Von Alexander Haas
30.11.2010 / die tageszeitung
In their new piece "Mr Dagacar and the golden tectonics of trash”, Rimini Protokoll document the work of garbage collectors in Istanbul and their terrible nightmares. The production was a guest performance in Essen before moving on to Holland.
Directors collective Rimini Protokoll’s pieces are often a benefaction, and not just for critics: the benefaction of experiencing normal people on stage as actors and not ‘as-if’ acting from actors; the benefaction of material drawn from everyday life, which is presented here far more realistically than in the hardest director’s theatre; the benefaction of hearing the genuine voices and ways of speaking of the "experts of the everyday" who feature instead of actors in Rimini Protokoll’s works. In this case the voices are speaking in Turkish, with German surtitles provided for the performance at Pact Zollverein in Essen.
At the beginning of "Mr Dagacar and the golden tectonics of trash", the group’s contribution to Kulturhauptstadt Ruhr.2010 and a co-production with Kulturhauptstadt Istanbul, Bayram Renklihava, a garbage collector in Istanbul, recounts a dream in a dark, calm voice. It’s a dreadful dream; all his children die of a virus and he has to throw them, packed into rubbish bags, onto a rubbish dump. This is subsequently followed by another dream, told by his co-performer Abdullah Dagacar, for whom the piece is named. He speaks quietly in this language, which is foreign to many in the audience. It seems like an even, dry, rolling rustling; the foreign tongue is lent an aesthetic quality all its own. He describes another awful dream of a bright, endless light. Apo, as his co-performers call Mr Dagacar, concludes the dream with two prayers from the Koran.
Three narrators from Anatolian villages
Passages like these make it clear that the four protagonists of the piece, which is accompanied by a Turkish Karagöz player, come from a world very different from our own. Three of them come from Anatolian villages, one from the city of Mersin. The performance reports on their work as garbage collectors in Istanbul, their origins, their desires, in short, on their lives. Directors Helgard Haug and Daniel Wetzel approached them and asked them if they would like to take part in a theatre piece about themselves and their job. The process, which began with this question and continued until the premiere in Istanbul in October and the one in Essen last Friday evening, is also discussed during the evening. The performers describe the directors‘ scruples about encroaching on the lives of the collectors with this piece. What consequences would it have for their lives? What kind of a gesture would it be? And they talk about wanting to participate but not always believing that it would really happen.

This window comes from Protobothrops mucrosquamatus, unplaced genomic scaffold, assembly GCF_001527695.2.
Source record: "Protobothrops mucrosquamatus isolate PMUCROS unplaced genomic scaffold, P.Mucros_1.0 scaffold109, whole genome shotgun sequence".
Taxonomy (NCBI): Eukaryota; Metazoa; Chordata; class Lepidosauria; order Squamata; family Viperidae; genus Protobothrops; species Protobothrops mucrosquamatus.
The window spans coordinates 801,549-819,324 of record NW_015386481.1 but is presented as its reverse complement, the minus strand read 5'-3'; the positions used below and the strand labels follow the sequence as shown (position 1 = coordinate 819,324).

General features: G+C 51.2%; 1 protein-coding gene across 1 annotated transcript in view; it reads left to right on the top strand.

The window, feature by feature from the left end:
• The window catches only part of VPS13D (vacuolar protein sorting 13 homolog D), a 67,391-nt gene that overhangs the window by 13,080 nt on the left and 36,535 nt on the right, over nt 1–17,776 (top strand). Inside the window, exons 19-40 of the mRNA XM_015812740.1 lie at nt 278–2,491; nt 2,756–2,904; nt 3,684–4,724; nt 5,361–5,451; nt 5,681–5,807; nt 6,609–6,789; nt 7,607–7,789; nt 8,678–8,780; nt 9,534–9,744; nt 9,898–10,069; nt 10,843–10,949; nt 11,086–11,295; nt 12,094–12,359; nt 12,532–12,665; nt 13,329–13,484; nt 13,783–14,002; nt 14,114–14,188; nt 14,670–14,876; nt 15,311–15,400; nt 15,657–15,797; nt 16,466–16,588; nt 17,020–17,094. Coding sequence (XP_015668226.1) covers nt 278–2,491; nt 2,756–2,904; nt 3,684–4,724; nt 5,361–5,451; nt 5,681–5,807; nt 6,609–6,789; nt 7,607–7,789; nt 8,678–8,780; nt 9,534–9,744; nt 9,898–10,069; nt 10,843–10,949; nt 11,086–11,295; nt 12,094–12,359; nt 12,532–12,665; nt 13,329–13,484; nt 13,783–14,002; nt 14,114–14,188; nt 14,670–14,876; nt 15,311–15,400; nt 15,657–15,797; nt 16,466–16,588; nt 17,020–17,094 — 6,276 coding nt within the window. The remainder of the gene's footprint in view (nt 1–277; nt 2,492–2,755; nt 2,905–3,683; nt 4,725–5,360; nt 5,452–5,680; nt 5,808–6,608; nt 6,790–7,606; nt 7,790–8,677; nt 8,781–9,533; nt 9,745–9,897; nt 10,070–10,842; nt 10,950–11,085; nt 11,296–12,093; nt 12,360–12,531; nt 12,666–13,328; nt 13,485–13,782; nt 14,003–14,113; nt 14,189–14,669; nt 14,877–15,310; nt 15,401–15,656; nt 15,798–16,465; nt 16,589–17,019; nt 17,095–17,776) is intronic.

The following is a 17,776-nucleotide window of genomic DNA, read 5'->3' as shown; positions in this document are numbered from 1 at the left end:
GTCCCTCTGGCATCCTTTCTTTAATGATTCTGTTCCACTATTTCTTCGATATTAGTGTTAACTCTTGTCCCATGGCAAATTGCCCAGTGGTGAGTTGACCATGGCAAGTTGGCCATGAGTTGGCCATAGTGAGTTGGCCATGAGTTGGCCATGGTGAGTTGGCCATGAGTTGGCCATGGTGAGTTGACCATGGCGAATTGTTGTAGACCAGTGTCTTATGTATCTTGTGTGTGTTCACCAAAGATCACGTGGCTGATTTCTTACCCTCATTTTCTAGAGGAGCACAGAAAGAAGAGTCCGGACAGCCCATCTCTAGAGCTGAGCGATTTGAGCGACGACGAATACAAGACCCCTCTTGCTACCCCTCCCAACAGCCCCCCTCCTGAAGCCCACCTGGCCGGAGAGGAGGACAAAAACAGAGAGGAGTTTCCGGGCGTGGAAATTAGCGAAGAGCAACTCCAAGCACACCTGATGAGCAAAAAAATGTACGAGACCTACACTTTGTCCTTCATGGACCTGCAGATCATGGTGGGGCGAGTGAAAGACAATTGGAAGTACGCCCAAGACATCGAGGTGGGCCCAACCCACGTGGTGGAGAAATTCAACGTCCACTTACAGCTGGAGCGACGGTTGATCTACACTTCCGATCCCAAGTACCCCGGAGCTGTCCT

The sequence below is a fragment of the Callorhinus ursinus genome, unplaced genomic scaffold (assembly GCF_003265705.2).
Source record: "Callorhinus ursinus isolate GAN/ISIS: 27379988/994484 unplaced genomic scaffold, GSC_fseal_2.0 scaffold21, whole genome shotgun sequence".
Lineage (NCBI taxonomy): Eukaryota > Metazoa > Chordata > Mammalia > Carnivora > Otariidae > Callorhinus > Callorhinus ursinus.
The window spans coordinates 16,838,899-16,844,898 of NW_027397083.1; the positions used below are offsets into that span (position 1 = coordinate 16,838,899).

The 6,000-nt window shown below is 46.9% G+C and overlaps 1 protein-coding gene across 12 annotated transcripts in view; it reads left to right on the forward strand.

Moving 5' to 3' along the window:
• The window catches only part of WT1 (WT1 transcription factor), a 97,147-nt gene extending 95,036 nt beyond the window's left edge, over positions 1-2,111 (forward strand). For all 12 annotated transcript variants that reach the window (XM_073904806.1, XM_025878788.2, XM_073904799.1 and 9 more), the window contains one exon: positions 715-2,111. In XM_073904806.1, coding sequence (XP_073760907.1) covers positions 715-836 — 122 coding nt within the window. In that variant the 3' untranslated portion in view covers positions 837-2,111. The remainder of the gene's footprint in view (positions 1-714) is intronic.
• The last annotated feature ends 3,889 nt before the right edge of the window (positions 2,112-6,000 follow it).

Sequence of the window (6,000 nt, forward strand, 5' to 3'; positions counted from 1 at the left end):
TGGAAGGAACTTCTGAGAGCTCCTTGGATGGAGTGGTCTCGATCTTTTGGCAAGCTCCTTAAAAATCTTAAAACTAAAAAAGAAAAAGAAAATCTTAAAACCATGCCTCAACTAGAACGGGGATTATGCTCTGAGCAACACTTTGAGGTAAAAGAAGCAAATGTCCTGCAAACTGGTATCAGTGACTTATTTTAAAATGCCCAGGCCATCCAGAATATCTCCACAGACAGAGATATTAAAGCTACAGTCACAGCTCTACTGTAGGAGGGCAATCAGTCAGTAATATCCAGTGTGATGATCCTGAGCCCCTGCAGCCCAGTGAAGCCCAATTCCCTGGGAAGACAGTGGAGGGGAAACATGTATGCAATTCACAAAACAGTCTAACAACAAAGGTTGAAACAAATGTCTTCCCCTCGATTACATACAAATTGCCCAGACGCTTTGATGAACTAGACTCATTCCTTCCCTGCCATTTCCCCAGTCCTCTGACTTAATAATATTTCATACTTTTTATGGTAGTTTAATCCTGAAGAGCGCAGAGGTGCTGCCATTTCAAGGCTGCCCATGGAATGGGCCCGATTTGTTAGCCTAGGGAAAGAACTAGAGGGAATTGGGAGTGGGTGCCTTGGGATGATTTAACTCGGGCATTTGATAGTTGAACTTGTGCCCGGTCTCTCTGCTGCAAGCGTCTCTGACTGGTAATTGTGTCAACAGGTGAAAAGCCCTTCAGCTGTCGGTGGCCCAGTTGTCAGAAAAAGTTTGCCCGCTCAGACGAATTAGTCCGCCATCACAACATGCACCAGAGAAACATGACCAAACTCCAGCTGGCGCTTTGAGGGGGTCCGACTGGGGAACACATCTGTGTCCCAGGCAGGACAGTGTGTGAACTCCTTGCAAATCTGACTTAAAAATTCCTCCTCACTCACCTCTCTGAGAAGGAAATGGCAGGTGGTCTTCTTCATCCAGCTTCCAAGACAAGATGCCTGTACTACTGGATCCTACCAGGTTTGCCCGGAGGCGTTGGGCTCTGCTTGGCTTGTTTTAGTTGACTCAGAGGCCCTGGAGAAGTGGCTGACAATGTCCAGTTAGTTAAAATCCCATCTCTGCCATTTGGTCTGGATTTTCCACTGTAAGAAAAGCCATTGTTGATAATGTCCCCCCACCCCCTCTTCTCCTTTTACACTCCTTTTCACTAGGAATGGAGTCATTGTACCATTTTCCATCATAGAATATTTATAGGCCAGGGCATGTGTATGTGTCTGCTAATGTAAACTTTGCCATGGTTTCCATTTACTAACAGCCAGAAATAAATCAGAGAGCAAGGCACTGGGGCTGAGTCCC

The audience sees these five experts on the big, empty stage of Pact Zollverein in Essen with their big iron handcart, on which they collect the rubbish of urban dwellers and businesses in huge, white plastic bags, sort it and sell it. Normally the garbage stinks and gives off unhealthy gases, but the four protagonists didn’t want to have the garbage and the dumps they live in on stage. "We want to stand on stage with our culture and our customs", one says.
The audience sees and hears much of this culture during this evening. In the dreams and in the games they play in their villages and repeat on stage. Yet it is precisely this culture that more clearly elucidates the contradictory, deprived lives of the waste collectors. As they go about their work in the city, driven to it by economic necessity, their origins and culture fade into the background.
They have to compete with companies that have contracts with the city authorities, have to wear a uniform, because it makes them look more official to tourists, and they are dependent on the fluctuating world market prices of the materials they sell; iron, aluminium and paper.
The directors skilfully break up their protagonists’ tales and intersperse them with other forms of performance and topics, which still always refer in some way to the garbage collectors’ tales. Karagöz performer Hasan Hüseyin Karabag, with his comic shadow theatre, which is similar to German Kasperltheater or English Punch and Judy, is integrated into the action on stage. He in turn incorporates the other four experts into his performance as figures and makes fun of their stories. An impressive soundscape blends in seismographic sounds from Turkish seismological stations; muffled rumbling that draws the audience into the stories but at the same time also reveals them to be fraught with risk. Some of the collectors talk about quakes they have experienced.
The result is a complex and touching documentary narrative image of a piece of reality that would not have been known to many members of its western audiences in those places where Rimini Protokoll have staged the piece. A dramaturgically well-composed evening, informative without being admonitory, unpretentious and full of humour.